Lucet Braid Instructions

Updated February 21, 2017

The Lucet is a two-pronged, cordmaking tool that dates back to the Viking and medieval periods. This simple, horn-shaped tool is typically made from horn, wood or bone, and is used to create braided chains or cords. These square cords are very strong and slightly springy, making them ideal for drawstrings, lacing clothing and creating necklaces, bracelets and other jewellery. Creating the basic square braid requires a single thread and uses a series of loops.

Hold the lucet in your left hand, and a ball of yarn in your right. Thread the yarn from the back of the hole to the front -- the hole is at the bottom of the lucet. Hold the tail of the string with your thumb.

Wind the string from the outside to the inside of the right horn, from front to back. Continue winding the string around the left horn from front to back, then again around the right horn to create a figure eight with the string.

Bring the cord out from behind the right horn to the front. This top thread is now your "working thread." Grasp the back of the bottom right loop with your right thumb and forefinger, then lift it over the working thread and off the horn.

Pull the working thread gently to the right to tighten the loop against the horn.

Turn the lucet around -- the left-hand side horn will now be on the right-hand side. This process properly winds the yarn around the lucet. Gently pull the yarn to the right to tighten the loop against the new right horn. Grasp the back of the bottom right loop, then lift it over the working thread and off the horn.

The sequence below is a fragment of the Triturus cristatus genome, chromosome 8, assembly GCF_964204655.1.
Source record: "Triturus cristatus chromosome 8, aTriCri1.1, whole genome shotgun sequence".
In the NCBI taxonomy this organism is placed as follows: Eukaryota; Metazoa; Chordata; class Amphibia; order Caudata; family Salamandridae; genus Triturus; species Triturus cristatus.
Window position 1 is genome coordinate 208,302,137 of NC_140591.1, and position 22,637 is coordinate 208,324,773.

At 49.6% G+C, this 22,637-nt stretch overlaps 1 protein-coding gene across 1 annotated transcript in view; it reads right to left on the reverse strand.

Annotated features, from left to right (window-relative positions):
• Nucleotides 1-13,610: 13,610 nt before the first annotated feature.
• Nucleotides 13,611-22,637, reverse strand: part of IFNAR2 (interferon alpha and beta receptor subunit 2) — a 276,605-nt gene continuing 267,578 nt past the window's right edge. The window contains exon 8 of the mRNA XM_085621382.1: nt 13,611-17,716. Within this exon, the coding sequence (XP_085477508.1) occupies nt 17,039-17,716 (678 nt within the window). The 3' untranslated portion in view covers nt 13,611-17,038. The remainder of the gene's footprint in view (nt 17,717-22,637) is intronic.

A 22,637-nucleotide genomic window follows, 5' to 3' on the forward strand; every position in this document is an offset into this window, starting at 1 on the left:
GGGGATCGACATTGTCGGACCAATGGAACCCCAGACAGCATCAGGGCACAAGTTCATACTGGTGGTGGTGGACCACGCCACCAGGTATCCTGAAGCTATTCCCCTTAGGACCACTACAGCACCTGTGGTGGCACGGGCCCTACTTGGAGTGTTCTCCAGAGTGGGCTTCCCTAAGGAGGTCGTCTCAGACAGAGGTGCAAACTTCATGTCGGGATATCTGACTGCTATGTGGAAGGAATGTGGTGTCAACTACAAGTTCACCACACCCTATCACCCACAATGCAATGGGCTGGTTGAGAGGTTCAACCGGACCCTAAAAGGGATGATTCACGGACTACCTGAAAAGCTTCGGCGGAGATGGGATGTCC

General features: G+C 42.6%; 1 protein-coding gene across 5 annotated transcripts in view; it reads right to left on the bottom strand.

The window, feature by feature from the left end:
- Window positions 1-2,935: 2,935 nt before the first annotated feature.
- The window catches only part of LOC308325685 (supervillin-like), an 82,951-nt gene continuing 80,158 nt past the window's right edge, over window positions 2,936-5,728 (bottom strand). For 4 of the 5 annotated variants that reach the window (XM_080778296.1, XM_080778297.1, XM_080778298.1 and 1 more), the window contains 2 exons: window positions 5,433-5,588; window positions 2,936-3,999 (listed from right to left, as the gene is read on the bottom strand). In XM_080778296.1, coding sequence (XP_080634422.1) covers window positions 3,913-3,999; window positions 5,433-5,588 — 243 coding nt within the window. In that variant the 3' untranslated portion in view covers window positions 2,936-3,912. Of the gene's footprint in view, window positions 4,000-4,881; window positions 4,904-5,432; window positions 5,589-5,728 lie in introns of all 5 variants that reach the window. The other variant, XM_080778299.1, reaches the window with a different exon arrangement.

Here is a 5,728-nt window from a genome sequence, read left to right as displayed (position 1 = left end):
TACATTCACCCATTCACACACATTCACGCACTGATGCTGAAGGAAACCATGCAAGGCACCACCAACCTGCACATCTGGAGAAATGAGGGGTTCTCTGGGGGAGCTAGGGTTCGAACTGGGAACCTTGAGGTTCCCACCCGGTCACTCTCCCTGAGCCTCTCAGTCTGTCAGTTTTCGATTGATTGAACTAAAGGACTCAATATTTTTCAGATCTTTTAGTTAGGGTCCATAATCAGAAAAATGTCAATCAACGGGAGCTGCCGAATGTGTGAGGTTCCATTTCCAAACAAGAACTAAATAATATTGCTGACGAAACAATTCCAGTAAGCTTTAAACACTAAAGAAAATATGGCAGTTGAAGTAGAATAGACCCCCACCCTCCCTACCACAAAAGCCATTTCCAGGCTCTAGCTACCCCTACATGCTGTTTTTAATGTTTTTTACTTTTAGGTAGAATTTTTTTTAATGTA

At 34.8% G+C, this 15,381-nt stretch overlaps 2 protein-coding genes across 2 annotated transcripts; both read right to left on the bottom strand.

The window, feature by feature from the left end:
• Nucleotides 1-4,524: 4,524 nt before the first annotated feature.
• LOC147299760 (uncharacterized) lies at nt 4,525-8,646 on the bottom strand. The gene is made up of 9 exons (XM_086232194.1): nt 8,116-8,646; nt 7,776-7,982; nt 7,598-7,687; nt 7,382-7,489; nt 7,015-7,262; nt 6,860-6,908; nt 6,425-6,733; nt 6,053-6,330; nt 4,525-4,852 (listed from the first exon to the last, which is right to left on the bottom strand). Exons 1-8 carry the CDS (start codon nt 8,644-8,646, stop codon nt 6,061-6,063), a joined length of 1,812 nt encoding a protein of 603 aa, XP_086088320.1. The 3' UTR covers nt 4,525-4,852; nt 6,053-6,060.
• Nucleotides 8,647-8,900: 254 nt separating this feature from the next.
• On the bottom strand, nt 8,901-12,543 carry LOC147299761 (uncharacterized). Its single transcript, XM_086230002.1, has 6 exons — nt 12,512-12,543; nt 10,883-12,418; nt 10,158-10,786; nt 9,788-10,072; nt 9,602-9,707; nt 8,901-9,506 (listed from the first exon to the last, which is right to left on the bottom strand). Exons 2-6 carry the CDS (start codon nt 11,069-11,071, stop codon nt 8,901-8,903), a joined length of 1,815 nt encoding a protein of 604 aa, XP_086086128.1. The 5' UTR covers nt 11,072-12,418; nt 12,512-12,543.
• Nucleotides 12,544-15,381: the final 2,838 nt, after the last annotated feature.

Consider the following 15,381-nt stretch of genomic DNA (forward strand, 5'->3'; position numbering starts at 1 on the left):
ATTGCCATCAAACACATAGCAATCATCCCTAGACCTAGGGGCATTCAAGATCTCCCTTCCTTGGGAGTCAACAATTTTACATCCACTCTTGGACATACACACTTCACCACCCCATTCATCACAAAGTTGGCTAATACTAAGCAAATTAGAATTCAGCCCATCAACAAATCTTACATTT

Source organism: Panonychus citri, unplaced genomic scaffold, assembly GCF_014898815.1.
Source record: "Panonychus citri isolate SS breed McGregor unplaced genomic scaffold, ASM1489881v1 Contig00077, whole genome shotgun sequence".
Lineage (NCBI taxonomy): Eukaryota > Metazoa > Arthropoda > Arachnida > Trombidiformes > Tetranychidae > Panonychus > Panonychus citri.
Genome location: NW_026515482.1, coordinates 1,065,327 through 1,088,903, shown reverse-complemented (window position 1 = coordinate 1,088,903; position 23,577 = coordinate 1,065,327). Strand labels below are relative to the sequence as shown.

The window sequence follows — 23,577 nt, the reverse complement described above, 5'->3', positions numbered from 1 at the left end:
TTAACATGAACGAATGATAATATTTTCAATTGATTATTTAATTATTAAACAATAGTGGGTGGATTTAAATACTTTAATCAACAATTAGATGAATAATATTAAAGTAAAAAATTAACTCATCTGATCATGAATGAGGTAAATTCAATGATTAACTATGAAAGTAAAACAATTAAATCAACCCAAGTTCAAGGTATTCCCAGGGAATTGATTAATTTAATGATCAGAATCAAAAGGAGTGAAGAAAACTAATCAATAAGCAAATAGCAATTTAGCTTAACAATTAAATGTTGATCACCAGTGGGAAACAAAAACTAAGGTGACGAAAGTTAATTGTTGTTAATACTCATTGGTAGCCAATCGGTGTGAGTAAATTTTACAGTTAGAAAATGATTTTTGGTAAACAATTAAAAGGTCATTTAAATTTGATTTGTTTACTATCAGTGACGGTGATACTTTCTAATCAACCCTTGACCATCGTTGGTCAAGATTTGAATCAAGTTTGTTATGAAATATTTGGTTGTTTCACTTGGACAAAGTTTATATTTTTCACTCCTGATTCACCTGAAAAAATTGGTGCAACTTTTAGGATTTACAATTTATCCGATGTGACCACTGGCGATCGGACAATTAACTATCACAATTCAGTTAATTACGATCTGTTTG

Repeat the previous three steps until the cord is the desired length. Trim the working thread once you are finished, leaving a 6-inch tail. Carefully remove the cord from the horn.

Thread the newly cut working thread through the left hoop, then gently pull and tighten the loop. Now thread the working thread through the right hoop. Pull to tighten and create the finishing knot.


Pulling the thread from behind the horn loosens the loop. Pulling the thread from the front of the horn tightens the stitch you just made.

Things You'll Need

  • Lucet
  • Yarn
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About the Author

Madison Rayne first started her writing career in May 2008. She has written numerous articles for various online publications. Rayne is currently pursuing a Bachelor of Science in accounting and psychology through Liberty University.